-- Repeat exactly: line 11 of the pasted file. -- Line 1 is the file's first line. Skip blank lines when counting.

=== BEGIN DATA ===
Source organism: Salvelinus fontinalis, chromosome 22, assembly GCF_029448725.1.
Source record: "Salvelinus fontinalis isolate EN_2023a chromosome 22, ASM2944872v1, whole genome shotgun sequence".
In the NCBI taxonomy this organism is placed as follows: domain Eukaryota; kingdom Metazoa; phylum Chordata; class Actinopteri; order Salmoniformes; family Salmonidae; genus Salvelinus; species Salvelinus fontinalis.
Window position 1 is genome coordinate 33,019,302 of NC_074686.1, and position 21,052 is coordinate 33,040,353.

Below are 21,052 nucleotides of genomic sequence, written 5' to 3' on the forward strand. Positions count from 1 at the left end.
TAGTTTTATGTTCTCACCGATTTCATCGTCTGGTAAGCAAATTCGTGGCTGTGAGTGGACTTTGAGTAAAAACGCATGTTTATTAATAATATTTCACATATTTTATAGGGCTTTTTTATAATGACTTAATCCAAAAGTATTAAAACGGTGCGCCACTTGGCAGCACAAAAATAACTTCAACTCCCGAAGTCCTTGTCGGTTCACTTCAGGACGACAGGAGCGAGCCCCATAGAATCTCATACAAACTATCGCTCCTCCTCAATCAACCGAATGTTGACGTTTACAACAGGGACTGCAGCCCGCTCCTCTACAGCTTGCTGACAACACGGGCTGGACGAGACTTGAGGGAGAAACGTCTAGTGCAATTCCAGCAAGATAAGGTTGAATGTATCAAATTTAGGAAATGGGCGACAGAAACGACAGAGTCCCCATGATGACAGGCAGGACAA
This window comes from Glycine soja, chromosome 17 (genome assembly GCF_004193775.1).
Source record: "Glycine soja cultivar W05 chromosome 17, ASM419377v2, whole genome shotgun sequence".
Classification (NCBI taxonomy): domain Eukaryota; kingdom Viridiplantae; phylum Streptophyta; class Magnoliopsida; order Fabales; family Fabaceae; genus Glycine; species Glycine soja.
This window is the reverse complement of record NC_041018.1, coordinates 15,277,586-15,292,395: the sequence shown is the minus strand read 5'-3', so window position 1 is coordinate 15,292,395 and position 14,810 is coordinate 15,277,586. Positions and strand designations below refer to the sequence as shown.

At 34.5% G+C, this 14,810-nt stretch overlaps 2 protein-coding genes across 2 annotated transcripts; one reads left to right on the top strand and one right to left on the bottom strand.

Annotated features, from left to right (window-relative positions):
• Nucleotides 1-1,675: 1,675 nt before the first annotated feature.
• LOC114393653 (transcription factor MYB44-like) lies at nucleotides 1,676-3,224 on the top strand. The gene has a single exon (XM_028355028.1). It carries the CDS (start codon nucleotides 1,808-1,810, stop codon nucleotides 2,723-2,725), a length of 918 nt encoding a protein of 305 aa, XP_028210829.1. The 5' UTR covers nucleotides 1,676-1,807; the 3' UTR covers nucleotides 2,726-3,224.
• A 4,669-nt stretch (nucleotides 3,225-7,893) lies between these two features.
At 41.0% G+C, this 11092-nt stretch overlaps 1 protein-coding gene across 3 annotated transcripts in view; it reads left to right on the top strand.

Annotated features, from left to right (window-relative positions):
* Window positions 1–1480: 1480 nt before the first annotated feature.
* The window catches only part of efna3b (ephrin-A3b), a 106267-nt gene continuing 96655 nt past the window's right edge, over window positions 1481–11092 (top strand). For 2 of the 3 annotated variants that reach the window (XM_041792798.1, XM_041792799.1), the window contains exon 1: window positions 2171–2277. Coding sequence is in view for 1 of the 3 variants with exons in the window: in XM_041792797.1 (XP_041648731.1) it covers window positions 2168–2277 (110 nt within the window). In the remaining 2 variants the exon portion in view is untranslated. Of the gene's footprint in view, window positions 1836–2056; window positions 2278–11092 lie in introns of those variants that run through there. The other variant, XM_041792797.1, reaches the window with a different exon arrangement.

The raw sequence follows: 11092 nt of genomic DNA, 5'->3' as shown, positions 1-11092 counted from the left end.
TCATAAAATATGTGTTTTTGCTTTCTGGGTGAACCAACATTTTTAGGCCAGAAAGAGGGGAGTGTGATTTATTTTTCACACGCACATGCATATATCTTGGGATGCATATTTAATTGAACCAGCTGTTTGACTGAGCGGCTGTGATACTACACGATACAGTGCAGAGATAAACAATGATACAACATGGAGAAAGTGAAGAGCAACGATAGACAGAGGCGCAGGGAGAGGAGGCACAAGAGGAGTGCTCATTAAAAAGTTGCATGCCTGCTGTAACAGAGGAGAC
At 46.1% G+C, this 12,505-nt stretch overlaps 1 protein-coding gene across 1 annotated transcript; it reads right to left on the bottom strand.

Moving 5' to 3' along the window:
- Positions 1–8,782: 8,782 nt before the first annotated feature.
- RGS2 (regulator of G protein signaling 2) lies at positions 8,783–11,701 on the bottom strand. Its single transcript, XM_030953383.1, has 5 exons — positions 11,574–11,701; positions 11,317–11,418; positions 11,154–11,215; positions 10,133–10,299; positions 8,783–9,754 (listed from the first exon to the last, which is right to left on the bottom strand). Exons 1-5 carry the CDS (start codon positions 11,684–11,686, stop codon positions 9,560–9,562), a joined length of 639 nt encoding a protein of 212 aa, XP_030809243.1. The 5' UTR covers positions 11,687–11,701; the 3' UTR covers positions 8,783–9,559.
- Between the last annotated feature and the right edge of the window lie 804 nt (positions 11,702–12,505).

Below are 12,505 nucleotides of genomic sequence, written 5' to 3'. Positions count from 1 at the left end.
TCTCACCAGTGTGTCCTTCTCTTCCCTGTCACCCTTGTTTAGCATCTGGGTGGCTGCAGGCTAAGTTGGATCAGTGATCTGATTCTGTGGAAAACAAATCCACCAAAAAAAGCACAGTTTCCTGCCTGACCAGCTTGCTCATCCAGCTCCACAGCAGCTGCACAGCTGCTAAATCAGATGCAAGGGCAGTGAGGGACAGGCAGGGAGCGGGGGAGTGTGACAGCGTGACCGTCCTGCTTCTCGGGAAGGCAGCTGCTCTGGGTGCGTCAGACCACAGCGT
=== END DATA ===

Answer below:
At 34.5% G+C, this 14,810-nt stretch overlaps 2 protein-coding genes across 2 annotated transcripts; one reads left to right on the top strand and one right to left on the bottom strand.